While Rieke looked for a new job, her mom suggested she try doing something with her “great granola recipe.” Rieke’s entrepreneurial instincts took over. “It took just 48 hours before I had a website and a slogan and a syrup source and a bag source,” she says. “There are 15 steps I took that first day, and each of those branches into three or four more steps, and that’s still what I’m doing.”

Despite that success, Rieke says that before she purchased the chocolate-making equipment last December, she was considering leaving the biz. Even as her granola, trail mix and chocolate-granola “Magic Chunks” were filling bulk bins at growing numbers of area stores, she was getting deeper into debt. “I was ready to stop the granola business because I don’t make any money. It’s a public service,” she says. “I could jack up the prices, and I think it would even still sell, but I don’t want to.”

The profit margin on the oat, nut and syrup concoction is low, and Rieke lost some control when she ceded the manufacturing end of the operation to others. “It’s out of my hands,” she says. “This man who has this little bakery has purchased equipment for it . . . He names his price and he does it. And I’m not going to seek other options. It’s his thing. C’est la vie on that.”

Money problems aside, once she’d farmed out the baking, the self-described “people person” found herself spending more time in front of her computer than with customers. “I felt a disconnectedness,” she recalls. “I realized that so much of this entrepreneurial energy was about trying to win over my father. [And I thought,] This is too painful, too hard; I’m not even making money. Fuck that, it’s over. I was gonna tell everyone.”

Then came chocolate. Last November, Allan Sirotkin, who owned Brattleboro’s Green River Chocolates, where Rieke’s Magic Chunks were made, asked her to consider merging their companies. Sirotkin was fighting cancer and could no longer run his business. After he installed his equipment in her old factory in Montpelier, Rieke realized she was enjoying the process of creating truffles and bars. “So I decided to buy it and get even more deeply into debt.”

But her Montpelier location wasn’t appropriate for food preparation, and available kitchen facilities in the capital cost “$25,000 to outfit, at least.” Rieke struck a deal with her current Middlesex landlord, who “was sure we could do it for $6000 and he was willing to split it with me. We’re well past $20,000 now, but he’s still willing to split it with me,” she says.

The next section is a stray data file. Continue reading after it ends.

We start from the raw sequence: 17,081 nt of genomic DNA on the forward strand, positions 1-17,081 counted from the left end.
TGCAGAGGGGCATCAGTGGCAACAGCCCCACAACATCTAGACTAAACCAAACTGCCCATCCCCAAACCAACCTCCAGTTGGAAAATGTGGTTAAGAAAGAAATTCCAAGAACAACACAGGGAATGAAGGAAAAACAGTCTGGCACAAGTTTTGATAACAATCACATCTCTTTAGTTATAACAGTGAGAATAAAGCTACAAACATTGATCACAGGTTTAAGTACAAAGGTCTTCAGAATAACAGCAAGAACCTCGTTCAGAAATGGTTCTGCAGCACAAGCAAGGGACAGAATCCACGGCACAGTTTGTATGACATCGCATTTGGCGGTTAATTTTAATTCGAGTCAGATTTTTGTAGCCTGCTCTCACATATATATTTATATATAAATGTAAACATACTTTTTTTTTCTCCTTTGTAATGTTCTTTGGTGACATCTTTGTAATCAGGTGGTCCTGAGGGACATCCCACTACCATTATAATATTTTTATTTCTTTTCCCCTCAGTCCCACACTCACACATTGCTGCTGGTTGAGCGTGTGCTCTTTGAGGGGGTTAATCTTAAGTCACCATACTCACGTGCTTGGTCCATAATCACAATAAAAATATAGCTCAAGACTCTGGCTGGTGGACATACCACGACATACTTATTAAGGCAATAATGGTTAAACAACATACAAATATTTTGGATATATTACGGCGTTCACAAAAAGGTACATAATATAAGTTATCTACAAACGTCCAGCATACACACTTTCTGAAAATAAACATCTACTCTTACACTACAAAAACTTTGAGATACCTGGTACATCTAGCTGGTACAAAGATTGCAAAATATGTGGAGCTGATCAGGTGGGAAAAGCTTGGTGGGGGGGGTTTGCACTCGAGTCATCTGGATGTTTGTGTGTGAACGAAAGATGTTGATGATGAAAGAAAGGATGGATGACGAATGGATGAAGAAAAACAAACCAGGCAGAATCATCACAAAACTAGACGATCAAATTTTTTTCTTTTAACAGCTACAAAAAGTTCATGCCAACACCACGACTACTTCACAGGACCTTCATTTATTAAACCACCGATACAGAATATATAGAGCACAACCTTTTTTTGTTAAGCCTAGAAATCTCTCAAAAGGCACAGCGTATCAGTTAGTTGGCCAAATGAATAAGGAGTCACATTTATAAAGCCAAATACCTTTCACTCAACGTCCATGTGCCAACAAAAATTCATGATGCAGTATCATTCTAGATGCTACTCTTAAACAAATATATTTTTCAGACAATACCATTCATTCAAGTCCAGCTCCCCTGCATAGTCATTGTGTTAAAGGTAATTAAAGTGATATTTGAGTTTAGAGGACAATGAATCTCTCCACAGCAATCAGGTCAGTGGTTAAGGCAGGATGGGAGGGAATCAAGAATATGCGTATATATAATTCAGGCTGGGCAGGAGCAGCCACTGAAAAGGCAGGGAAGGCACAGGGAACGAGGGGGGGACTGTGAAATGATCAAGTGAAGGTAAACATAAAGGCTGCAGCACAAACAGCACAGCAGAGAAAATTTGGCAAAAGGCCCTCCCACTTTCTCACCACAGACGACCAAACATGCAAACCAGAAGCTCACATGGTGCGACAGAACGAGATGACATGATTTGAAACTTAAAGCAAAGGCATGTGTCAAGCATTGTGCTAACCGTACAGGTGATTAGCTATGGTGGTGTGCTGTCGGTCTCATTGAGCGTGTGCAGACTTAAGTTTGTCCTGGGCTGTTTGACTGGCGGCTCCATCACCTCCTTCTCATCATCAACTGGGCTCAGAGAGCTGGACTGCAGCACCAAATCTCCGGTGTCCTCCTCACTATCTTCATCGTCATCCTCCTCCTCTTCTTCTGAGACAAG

Luckily, the chocolate gig seems to be good for the bottom line. “The chocolate granola is a little more profitable [than plain granola], and the pure chocolate is even more profitable,” Rieke explains. “And I make it: I have control. It’s artistic and expressive for me. I can get local cream to make my truffles and local fruits, so I’m drawing in a little more of that. I think this whole chocolate thing is going to provide an opportunity to reconnect with people.”

Rieke is refreshingly candid, energetic and sometimes downright silly — but does she live up to the epithet “Nutty Steph”? “I am eccentric, and I am extraordinary and unique,” she says. “But I feel nutty is not an appropriate adjective for me. If you’re talking about crazy, loopy or deficient in any way, that wouldn’t apply.”

So why is it called Nutty Steph’s Granola? “There are a lot of nuts in it,” Rieke says.

“I’m 28, and I’m trying to learn to take my life more seriously and approach it with accountability and purpose. ‘Nutty’ is old news.”

What would she prefer to be called? Jaquelyn — her middle name. “I think Jaquelyn suits me better. ‘Balanced Jaquelyn.’”

Whether she calls herself Jaquelyn or Steph, Rieke is confident people will support her new business, even in tough times. You could say she’s pro-recession. “I’ve been depressed for the past two years and emerged better for it. I urge the economy to follow my example.”

But who could be depressed about sampling the dark chocolate “Peanut Butter and Banana” bar or the “Piña Colada” — a tropical treat that wraps pineapple and shreds of coconut in a creamy, white-chocolate base?

When our chocolate bars spiked with salami and paprika are ready, Rieke knocks them from their molds with a sharp tap. The smoky, meaty notes are balanced by the hint of heat from the spice and the chocolate’s smooth sweetness. The cheddar and guava-paste bar, which combines soft chunks of tangy cheese with bits of candy-sweet fruit, is equally enticing.

Rieke has faith in her product’s enduring appeal. She predicts, “We’ll be taking big boats down to South America with maple syrup and trading for cacao before we stop eating chocolate.”

Click here to watch a video of Suzanne and Steph making salami-paprika truffles.

VIDEO: Visit Steph's chocolate factory

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About The Author

Suzanne Podhaizer

Suzanne Podhaizer

Former contributor Suzanne Podhaizer is an award-winning food writer (and the first Seven Days food editor) as well as a chef, farmer, and food-systems consultant. She has given talks at the Stone Barns Center for Agriculture's "Poultry School" and its flagship "Young Farmers' Conference." She can slaughter a... more